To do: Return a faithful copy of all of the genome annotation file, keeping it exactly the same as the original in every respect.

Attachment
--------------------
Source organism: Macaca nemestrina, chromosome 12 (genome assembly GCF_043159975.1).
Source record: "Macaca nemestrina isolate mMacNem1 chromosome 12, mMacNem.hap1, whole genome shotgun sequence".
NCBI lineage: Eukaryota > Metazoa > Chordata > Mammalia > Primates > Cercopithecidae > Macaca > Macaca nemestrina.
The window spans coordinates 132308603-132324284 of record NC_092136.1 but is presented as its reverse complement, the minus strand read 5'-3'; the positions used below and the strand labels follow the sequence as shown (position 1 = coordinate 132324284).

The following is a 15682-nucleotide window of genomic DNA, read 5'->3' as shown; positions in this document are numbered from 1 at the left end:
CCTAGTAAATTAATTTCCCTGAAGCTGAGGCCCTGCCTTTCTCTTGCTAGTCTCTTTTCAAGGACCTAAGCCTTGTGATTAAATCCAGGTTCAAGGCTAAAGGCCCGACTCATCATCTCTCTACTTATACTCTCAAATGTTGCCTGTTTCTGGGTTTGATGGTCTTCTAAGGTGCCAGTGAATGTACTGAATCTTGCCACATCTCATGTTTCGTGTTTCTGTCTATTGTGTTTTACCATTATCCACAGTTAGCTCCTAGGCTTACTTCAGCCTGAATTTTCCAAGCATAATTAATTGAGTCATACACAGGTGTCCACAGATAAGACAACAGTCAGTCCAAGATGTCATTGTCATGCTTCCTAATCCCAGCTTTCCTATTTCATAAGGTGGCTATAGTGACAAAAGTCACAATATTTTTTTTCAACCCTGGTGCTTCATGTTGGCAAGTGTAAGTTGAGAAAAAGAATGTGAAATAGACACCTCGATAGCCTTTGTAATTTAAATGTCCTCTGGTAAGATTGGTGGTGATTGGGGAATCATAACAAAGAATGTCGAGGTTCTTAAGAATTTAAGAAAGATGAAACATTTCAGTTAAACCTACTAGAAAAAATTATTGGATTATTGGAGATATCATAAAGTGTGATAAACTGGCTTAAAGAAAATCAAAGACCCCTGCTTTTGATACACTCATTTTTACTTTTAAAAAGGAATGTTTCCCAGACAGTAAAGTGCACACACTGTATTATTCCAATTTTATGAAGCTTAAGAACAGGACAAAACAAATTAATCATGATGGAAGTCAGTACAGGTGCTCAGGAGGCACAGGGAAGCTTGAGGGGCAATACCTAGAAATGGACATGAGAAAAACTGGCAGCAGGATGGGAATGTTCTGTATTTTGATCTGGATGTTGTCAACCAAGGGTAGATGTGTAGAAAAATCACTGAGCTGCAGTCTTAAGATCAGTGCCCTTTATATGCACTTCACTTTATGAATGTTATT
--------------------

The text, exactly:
Source organism: Macaca nemestrina, chromosome 12 (genome assembly GCF_043159975.1).
Source record: "Macaca nemestrina isolate mMacNem1 chromosome 12, mMacNem.hap1, whole genome shotgun sequence".
NCBI lineage: Eukaryota > Metazoa > Chordata > Mammalia > Primates > Cercopithecidae > Macaca > Macaca nemestrina.
The window spans coordinates 132308603-132324284 of record NC_092136.1 but is presented as its reverse complement, the minus strand read 5'-3'; the positions used below and the strand labels follow the sequence as shown (position 1 = coordinate 132324284).

The following is a 15682-nucleotide window of genomic DNA, read 5'->3' as shown; positions in this document are numbered from 1 at the left end:
CCTAGTAAATTAATTTCCCTGAAGCTGAGGCCCTGCCTTTCTCTTGCTAGTCTCTTTTCAAGGACCTAAGCCTTGTGATTAAATCCAGGTTCAAGGCTAAAGGCCCGACTCATCATCTCTCTACTTATACTCTCAAATGTTGCCTGTTTCTGGGTTTGATGGTCTTCTAAGGTGCCAGTGAATGTACTGAATCTTGCCACATCTCATGTTTCGTGTTTCTGTCTATTGTGTTTTACCATTATCCACAGTTAGCTCCTAGGCTTACTTCAGCCTGAATTTTCCAAGCATAATTAATTGAGTCATACACAGGTGTCCACAGATAAGACAACAGTCAGTCCAAGATGTCATTGTCATGCTTCCTAATCCCAGCTTTCCTATTTCATAAGGTGGCTATAGTGACAAAAGTCACAATATTTTTTTTCAACCCTGGTGCTTCATGTTGGCAAGTGTAAGTTGAGAAAAAGAATGTGAAATAGACACCTCGATAGCCTTTGTAATTTAAATGTCCTCTGGTAAGATTGGTGGTGATTGGGGAATCATAACAAAGAATGTCGAGGTTCTTAAGAATTTAAGAAAGATGAAACATTTCAGTTAAACCTACTAGAAAAAATTATTGGATTATTGGAGATATCATAAAGTGTGATAAACTGGCTTAAAGAAAATCAAAGACCCCTGCTTTTGATACACTCATTTTTACTTTTAAAAAGGAATGTTTCCCAGACAGTAAAGTGCACACACTGTATTATTCCAATTTTATGAAGCTTAAGAACAGGACAAAACAAATTAATCATGATGGAAGTCAGTACAGGTGCTCAGGAGGCACAGGGAAGCTTGAGGGGCAATACCTAGAAATGGACATGAGAAAAACTGGCAGCAGGATGGGAATGTTCTGTATTTTGATCTGGATGTTGTCAACCAAGGGTAGATGTGTAGAAAAATCACTGAGCTGCAGTCTTAAGATCAGTGCCCTTTATATGCACTTCACTTTATGAATGTTATT